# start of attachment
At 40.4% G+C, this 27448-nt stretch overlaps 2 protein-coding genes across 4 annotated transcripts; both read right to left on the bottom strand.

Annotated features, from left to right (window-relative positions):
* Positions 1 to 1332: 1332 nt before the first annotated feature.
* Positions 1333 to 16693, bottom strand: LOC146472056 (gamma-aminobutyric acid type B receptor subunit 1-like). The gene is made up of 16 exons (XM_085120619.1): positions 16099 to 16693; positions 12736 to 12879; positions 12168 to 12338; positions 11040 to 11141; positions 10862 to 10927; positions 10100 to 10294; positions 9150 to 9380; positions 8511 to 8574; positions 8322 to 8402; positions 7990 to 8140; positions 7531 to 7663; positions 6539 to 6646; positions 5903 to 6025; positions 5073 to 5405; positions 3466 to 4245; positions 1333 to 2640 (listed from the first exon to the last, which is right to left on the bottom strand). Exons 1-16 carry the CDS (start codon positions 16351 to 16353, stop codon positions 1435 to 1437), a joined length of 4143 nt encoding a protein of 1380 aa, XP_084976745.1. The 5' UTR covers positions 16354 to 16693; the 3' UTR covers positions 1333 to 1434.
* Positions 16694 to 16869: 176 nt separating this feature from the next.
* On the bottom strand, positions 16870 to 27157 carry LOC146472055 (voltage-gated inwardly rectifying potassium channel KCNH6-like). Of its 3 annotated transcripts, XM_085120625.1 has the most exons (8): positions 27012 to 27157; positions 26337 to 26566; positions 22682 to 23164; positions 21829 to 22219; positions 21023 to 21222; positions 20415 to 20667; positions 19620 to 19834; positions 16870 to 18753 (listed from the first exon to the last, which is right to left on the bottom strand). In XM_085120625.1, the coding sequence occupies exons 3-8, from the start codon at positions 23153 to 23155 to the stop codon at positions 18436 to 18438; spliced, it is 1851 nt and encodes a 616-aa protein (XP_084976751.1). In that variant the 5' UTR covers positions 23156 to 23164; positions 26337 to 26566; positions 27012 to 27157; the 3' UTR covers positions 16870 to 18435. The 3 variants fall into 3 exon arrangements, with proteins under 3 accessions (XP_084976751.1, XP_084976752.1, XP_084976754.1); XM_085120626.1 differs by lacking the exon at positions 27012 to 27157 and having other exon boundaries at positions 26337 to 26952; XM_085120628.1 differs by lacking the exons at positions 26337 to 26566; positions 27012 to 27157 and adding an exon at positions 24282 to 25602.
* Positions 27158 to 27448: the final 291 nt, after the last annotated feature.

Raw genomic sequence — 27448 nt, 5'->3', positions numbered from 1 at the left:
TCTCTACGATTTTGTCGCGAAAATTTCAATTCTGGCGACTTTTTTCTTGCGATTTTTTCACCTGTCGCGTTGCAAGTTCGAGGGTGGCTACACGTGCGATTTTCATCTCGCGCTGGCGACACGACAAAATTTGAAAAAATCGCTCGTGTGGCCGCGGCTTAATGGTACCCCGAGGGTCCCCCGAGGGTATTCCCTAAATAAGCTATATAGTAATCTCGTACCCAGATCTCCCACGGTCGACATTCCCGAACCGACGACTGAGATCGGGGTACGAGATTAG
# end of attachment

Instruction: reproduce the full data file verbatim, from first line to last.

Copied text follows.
At 40.4% G+C, this 27448-nt stretch overlaps 2 protein-coding genes across 4 annotated transcripts; both read right to left on the bottom strand.

Annotated features, from left to right (window-relative positions):
* Positions 1 to 1332: 1332 nt before the first annotated feature.
* Positions 1333 to 16693, bottom strand: LOC146472056 (gamma-aminobutyric acid type B receptor subunit 1-like). The gene is made up of 16 exons (XM_085120619.1): positions 16099 to 16693; positions 12736 to 12879; positions 12168 to 12338; positions 11040 to 11141; positions 10862 to 10927; positions 10100 to 10294; positions 9150 to 9380; positions 8511 to 8574; positions 8322 to 8402; positions 7990 to 8140; positions 7531 to 7663; positions 6539 to 6646; positions 5903 to 6025; positions 5073 to 5405; positions 3466 to 4245; positions 1333 to 2640 (listed from the first exon to the last, which is right to left on the bottom strand). Exons 1-16 carry the CDS (start codon positions 16351 to 16353, stop codon positions 1435 to 1437), a joined length of 4143 nt encoding a protein of 1380 aa, XP_084976745.1. The 5' UTR covers positions 16354 to 16693; the 3' UTR covers positions 1333 to 1434.
* Positions 16694 to 16869: 176 nt separating this feature from the next.
* On the bottom strand, positions 16870 to 27157 carry LOC146472055 (voltage-gated inwardly rectifying potassium channel KCNH6-like). Of its 3 annotated transcripts, XM_085120625.1 has the most exons (8): positions 27012 to 27157; positions 26337 to 26566; positions 22682 to 23164; positions 21829 to 22219; positions 21023 to 21222; positions 20415 to 20667; positions 19620 to 19834; positions 16870 to 18753 (listed from the first exon to the last, which is right to left on the bottom strand). In XM_085120625.1, the coding sequence occupies exons 3-8, from the start codon at positions 23153 to 23155 to the stop codon at positions 18436 to 18438; spliced, it is 1851 nt and encodes a 616-aa protein (XP_084976751.1). In that variant the 5' UTR covers positions 23156 to 23164; positions 26337 to 26566; positions 27012 to 27157; the 3' UTR covers positions 16870 to 18435. The 3 variants fall into 3 exon arrangements, with proteins under 3 accessions (XP_084976751.1, XP_084976752.1, XP_084976754.1); XM_085120626.1 differs by lacking the exon at positions 27012 to 27157 and having other exon boundaries at positions 26337 to 26952; XM_085120628.1 differs by lacking the exons at positions 26337 to 26566; positions 27012 to 27157 and adding an exon at positions 24282 to 25602.
* Positions 27158 to 27448: the final 291 nt, after the last annotated feature.

Raw genomic sequence — 27448 nt, 5'->3', positions numbered from 1 at the left:
TCTCTACGATTTTGTCGCGAAAATTTCAATTCTGGCGACTTTTTTCTTGCGATTTTTTCACCTGTCGCGTTGCAAGTTCGAGGGTGGCTACACGTGCGATTTTCATCTCGCGCTGGCGACACGACAAAATTTGAAAAAATCGCTCGTGTGGCCGCGGCTTAATGGTACCCCGAGGGTCCCCCGAGGGTATTCCCTAAATAAGCTATATAGTAATCTCGTACCCAGATCTCCCACGGTCGACATTCCCGAACCGACGACTGAGATCGGGGTACGAGATTAG